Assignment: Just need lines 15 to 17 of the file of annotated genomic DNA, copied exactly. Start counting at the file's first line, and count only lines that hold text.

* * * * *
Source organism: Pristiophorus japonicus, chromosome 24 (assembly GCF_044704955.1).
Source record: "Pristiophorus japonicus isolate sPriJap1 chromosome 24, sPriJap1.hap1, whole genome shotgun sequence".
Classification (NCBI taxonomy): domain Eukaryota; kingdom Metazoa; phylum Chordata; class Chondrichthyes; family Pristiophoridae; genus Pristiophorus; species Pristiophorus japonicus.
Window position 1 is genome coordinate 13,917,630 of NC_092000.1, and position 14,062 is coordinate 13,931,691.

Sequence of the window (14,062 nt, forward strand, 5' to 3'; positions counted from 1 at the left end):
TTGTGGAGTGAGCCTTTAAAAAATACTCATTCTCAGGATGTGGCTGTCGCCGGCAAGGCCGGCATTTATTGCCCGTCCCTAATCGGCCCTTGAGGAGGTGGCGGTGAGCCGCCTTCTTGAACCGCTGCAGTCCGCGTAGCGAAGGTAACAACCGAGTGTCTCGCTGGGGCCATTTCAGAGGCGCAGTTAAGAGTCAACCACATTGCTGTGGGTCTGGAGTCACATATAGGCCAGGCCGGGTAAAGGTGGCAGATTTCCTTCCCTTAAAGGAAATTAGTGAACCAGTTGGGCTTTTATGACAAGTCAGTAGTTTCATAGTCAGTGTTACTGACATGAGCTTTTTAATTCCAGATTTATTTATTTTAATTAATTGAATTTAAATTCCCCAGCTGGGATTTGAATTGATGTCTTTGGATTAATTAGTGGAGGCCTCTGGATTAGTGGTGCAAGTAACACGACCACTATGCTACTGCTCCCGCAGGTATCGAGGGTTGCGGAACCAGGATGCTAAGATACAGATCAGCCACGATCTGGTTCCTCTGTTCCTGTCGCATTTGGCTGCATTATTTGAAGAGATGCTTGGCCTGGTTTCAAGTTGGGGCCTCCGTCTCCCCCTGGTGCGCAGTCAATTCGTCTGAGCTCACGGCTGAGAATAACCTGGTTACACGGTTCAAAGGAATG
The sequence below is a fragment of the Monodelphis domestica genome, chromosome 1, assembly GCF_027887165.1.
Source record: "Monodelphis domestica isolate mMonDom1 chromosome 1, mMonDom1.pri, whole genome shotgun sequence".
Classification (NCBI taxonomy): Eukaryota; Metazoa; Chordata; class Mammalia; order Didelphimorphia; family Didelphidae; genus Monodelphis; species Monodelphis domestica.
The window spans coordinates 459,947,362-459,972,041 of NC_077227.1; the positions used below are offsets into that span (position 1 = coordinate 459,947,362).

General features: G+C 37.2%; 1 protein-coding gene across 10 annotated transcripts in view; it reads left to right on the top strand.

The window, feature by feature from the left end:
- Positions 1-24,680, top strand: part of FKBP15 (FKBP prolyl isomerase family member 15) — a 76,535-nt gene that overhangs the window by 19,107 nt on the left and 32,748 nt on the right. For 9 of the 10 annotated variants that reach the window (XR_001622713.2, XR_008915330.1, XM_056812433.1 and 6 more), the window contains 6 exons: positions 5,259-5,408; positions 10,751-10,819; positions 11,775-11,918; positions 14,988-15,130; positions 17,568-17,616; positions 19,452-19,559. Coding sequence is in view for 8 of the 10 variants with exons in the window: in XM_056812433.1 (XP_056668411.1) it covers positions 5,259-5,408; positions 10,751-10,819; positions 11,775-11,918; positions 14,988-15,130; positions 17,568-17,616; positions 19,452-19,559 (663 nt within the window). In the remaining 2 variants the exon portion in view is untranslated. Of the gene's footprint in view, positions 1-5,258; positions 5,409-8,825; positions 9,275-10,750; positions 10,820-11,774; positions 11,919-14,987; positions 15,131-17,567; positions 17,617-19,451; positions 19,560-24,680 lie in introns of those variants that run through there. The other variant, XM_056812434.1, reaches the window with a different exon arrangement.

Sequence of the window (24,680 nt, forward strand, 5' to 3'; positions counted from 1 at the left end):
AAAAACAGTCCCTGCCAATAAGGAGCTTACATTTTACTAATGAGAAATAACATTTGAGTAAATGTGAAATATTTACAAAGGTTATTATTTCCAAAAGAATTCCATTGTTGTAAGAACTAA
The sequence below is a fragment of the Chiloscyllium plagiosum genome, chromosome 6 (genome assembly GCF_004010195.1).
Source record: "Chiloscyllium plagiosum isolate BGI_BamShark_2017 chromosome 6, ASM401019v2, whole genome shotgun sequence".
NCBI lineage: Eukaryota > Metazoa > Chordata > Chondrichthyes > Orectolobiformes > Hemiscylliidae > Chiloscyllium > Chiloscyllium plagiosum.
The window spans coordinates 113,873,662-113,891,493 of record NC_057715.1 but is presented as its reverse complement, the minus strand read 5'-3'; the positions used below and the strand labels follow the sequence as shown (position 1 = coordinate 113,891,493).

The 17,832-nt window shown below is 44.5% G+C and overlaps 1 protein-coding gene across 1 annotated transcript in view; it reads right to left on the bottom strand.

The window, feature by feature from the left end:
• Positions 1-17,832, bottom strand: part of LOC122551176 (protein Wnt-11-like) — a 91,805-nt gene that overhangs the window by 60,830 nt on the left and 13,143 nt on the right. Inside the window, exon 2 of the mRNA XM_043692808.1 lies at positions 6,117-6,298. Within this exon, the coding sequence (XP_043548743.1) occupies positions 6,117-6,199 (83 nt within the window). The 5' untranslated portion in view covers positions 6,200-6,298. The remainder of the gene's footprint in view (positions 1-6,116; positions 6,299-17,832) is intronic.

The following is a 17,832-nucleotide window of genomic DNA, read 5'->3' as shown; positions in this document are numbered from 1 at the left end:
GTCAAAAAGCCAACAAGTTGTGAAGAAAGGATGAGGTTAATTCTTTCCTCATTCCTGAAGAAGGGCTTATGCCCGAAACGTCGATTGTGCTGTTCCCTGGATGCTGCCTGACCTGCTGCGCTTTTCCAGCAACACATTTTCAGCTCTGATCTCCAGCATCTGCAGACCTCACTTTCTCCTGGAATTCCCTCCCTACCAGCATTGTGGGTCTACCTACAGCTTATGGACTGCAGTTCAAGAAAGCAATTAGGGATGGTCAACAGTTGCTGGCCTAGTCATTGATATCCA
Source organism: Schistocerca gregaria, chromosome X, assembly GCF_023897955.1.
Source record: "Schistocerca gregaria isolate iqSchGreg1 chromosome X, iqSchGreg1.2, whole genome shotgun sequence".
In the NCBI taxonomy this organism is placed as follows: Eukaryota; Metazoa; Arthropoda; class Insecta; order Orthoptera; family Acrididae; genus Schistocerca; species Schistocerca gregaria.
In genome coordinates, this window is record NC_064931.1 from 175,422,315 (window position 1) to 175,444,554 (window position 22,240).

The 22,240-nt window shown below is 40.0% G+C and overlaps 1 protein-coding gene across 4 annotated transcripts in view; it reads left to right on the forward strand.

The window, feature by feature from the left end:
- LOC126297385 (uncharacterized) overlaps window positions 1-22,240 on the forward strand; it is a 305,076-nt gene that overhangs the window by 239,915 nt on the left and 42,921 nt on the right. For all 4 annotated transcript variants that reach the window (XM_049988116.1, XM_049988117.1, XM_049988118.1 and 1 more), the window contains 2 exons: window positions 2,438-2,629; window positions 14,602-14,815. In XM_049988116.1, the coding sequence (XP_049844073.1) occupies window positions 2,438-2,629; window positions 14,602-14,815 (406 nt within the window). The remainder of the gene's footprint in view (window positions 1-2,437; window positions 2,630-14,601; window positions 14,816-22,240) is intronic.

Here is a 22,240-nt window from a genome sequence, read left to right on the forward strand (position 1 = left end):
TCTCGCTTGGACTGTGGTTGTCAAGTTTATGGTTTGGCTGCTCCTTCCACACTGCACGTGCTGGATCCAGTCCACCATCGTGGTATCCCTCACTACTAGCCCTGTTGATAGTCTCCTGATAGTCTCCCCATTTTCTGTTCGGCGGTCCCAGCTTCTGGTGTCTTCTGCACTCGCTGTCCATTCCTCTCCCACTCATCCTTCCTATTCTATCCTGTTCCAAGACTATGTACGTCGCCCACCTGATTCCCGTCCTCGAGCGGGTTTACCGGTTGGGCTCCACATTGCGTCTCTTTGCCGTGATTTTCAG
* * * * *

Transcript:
AAAAACAGTCCCTGCCAATAAGGAGCTTACATTTTACTAATGAGAAATAACATTTGAGTAAATGTGAAATATTTACAAAGGTTATTATTTCCAAAAGAATTCCATTGTTGTAAGAACTAA
The sequence below is a fragment of the Chiloscyllium plagiosum genome, chromosome 6 (genome assembly GCF_004010195.1).
Source record: "Chiloscyllium plagiosum isolate BGI_BamShark_2017 chromosome 6, ASM401019v2, whole genome shotgun sequence".